... usually in a skirt that walks out on you with a smile.
Clay Cross began in a small bedsit. It had a bed, a chair and a table, and a blue carpet that coughed dust when you walked on it. It saw the birth of a long and enduring love affair with two unlikely men: two word-mangling gumshoes who used metaphors like shrapnel and lived in a haze of bourbon and dames.
Shell Scott was created by Richard S Prather, a man who must have dreamt books in his sleep. He was one prolific guy, and over the years I acquired his collection in Five Star paperbacks. I mean, what wasn't there to like with lines like:
Constanza Carmocha was unarmed – that is, she didn’t have a gun. She didn’t need one either. She had all the weapons that have ruined men from time immemorial – or time immoral…She was surrounded by a guy who resembled a shaved ape and looked as though he could pick himself up with one hand.
Death is just around the coroner when your name is Shell Scott and you’re a private detective with nose for trouble and an eye for dames.
The other man was Mickey Spillane's Mike Hammer. He just hit me in the face. I loved the genre, I loved him. He was politically incorrect before the term was invented. He had no time for ugly dames and he hated commies.
It was hard to work out who Mike Hammer hated most: reds, ‘yellow bastards’, fags, pansies, or getting hit on the head. He got hit on the head quite often. For the film Kiss Me Deadly, a black and white classic, I bought a bottle of bourbon just to get in the mood. Every time Hammer had a drink, I'd have a drink. Every time he got hit on the head, I'd …have a drink. Problem was that the film condenses a week's worth of alcohol and concussion into 90 minutes and I was thoroughly pissed by the end. I vaguely remember a black box and a sizeable explosion.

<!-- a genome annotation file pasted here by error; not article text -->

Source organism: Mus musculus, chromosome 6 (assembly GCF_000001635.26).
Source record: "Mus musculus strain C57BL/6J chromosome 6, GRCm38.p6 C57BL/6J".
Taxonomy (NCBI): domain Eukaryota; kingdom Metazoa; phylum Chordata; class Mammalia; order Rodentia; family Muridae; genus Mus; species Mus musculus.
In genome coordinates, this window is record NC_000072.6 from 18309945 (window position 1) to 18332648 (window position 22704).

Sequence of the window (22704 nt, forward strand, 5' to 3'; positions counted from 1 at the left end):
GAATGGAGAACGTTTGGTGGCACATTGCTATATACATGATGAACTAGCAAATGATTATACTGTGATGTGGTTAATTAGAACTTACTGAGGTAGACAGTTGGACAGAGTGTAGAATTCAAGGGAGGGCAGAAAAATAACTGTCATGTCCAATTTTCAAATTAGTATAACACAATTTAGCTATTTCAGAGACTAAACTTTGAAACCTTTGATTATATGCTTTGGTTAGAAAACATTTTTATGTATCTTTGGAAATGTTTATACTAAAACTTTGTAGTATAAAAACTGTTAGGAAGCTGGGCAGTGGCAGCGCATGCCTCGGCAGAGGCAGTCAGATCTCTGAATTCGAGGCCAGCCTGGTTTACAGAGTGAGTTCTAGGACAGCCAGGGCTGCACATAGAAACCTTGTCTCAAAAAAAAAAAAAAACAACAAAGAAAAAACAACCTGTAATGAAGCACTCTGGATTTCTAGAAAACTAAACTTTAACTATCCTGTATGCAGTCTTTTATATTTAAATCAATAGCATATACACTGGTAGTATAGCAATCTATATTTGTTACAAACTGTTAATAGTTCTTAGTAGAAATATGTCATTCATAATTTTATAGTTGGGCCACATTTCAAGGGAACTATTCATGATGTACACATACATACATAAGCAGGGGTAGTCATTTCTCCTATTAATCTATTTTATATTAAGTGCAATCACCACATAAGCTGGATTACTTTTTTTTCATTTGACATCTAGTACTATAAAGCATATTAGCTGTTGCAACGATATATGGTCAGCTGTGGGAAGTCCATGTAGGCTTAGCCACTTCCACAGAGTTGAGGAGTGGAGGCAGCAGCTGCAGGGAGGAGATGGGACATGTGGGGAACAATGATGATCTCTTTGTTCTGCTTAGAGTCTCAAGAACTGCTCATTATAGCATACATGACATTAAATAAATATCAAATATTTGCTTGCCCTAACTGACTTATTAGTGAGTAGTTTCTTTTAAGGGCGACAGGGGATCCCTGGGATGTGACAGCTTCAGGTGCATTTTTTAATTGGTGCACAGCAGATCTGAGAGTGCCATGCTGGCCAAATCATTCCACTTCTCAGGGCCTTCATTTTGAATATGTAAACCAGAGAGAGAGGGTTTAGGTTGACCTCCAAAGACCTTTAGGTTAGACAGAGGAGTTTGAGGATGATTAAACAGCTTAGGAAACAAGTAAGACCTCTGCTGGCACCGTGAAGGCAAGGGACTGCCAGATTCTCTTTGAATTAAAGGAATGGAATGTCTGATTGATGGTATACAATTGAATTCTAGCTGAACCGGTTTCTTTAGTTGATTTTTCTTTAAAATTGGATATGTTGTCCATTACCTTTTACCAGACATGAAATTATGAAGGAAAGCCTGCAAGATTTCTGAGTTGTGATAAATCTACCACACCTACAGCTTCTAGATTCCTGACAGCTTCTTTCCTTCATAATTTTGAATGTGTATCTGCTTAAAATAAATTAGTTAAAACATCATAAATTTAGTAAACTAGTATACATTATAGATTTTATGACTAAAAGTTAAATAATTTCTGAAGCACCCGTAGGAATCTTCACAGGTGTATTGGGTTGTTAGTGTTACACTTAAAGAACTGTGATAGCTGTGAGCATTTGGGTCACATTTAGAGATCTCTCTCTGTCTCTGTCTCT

From that moment on I walked the mean streets of Newport, wearing my invisible trench coat and fedora pulled low. (I’d learnt the art of soundless dialogue from unmoving lips as a child when my fantasies centred on cowboys and Nazis.) I was Mike Hammer, war damaged, crazy music in my head, the lot. Magic lines from book after book whispered their magic:
I could feel the madness in my brain eating its way through my veins, chewing the edges of my nerves raw, leaving me something that resembled a man and that was all. There had been pleasure in all that killing, an obscene pleasure that froze your face in a grin even when you were charged with fear. Like when I cut down that Jap with his own machete and laughed like hell while I made slices of his scrawny body then went on to do the same thing again and again because it got to be fun…I enjoyed that killing, every bit of it. I killed because I had to and I killed things that needed killing…
Feeney tried to say ‘no!’ but my hands had his throat, squeezing . . . slamming his head to the concrete floor until he went completely limp. I rolled on top of him and took that head like a sodden rag and smashed and smashed and smashed and there was no satisfying, solid thump, but a sickening squashing sound that splashed all over me.
Where as Shell Scott was jokey, Mike Hammer bordered on the psychotic, and the two of them were now duelling banjos, playing their lines in my head, and creating…Clay Cross. Actually it's Clayton Z Cross, anglicised from Clayton Zacrowski because, hell, he was no Iron Curtain commie.
To get more fully in character I sent off several letters to the local newspaper, ‘The South Wales Argus,’ as Clayton Z Cross. The idea was to create the mindset of a bigoted cold war warrior, vulnerable, decent, even well meaning, but possessed of a terrible certainty. To my astonishment they were all published. To my even greater astonishment people took them seriously, some answering back incandescent with fury. To my alarm, a few even agreed with him.